A few minutes ago, I drafted a ridiculous piece called, “What the hell, social media?” Fortunately, I decided that is the exact wrong way to begin a week, so I’m going to take a different approach.
I don’t remember when I first learned the word namaste, but I remember feeling instantly transfixed by it. Namaste is a Hindi word derived from Sanskrit, and it translates literally to, “I bow to you.” In Hinduism it means “I bow to the divine in you,” and it’s most often expressed with a slight bow and with palms pressed together near the chest, fingers pointing up. I’ve also heard it explained as “the God in me sees the God in you.”
Now, before I go on, I need to address cultural appropriation. If I understand the phrase correctly, it describes situations in which one culture adopts and uses certain aspects of another culture. More specifically, it involves people from a dominant culture swiping bits of culture from the people they’ve oppressed; think white folks wearing dreadlocks or cornrows. (This is a really simple explanation; I encourage you to read “What’s Wrong with Cultural Appropriation” by Maisha Johnson. It’ll answer the question that I’m guessing just popped into your head.)
By bringing up namaste I’m not suggesting we run to the mall after work and pick up a sari or kurta from Earthbound Trading Company. I’m not even recommending we add the word to our vocabulary or walk around bowing to everyone.
However, I am proposing that we adopt the namaste posture—the interpersonal one, not physical one. What would our families, workplaces, schools, neighborhoods, communities, and countries look like if we were able to recognize the divine nature of the people with whom we share space?
Namaste isn’t bound by a particular faith system or culture; we can see the “divine” in multiple ways. When I say I see the divine in you, I’m saying that I see you as a person of inherent worth, one who carries around a tiny piece of God. But your divine might look totally different from that; yours might have something to do with nature or metaphysics.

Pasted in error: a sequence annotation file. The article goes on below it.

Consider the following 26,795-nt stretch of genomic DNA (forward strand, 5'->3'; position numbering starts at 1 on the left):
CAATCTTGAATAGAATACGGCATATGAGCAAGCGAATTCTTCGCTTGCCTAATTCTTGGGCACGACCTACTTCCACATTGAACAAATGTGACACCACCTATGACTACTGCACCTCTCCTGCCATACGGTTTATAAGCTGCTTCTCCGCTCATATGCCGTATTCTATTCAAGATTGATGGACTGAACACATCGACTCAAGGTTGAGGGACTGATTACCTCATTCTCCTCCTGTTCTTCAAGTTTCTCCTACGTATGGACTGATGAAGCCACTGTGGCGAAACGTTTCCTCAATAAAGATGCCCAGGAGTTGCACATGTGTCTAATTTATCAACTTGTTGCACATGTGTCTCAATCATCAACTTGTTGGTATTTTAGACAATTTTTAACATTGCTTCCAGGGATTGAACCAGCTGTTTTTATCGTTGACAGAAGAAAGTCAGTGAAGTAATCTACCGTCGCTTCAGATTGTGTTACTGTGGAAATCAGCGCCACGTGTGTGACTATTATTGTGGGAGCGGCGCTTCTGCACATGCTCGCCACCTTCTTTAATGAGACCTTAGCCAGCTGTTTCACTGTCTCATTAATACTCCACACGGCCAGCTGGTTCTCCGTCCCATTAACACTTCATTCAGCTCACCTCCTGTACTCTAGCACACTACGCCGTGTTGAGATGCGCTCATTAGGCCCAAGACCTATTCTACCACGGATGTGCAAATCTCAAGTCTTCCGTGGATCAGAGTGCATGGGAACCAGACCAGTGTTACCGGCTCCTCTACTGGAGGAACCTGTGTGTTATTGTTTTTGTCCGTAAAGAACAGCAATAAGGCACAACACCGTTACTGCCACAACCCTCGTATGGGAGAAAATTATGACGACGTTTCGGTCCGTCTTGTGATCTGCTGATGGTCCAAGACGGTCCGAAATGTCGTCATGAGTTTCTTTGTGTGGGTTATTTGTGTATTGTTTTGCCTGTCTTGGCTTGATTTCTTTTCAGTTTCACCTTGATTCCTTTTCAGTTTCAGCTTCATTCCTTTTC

The point is that by adopting the namaste posture, we’re committing to look past the junk we display out in the open, and we’ll keep looking until we see the healthy, vibrant core of every human being whom we encounter. Of course, this is more or less difficult depending on who’s standing before us. Close friends? Easy. Family members? Depends on which one. Neighbors? The one who keeps parking his truck directly across from my driveway? He’s pushing it. Same with the guy who turned on his Christmas lights yesterday.
What about people with radically different political views? How about those who are unkind to the people who are dearest to us? People who’ve wronged us in the past—over and over again? Refugees? Someone who’s taken something—or someone—from us? Muslims? Christians? Atheists? People who say terrible, awful, hateful things on social media? Someone who flies a Confederate flag? Someone who supports gay marriage—and is extremely vocal about it?
What about a terrorist?
Can we find the divine in a terrorist?
I don’t know about other faith systems, but Jesus was clear about loving our enemies, and I can’t think of a stronger enemy than those who’ve brought such horror and grief to people in Paris, Beirut, Kenya, and countless other human hearts. I don’t want to bow my head to someone who has slaughtered even one person. I don’t want to see the divine in him.
And yet, Jesus says to love him. The only way I can possibly do that is by searching deep for the spark of the divine. The one that looks just like mine.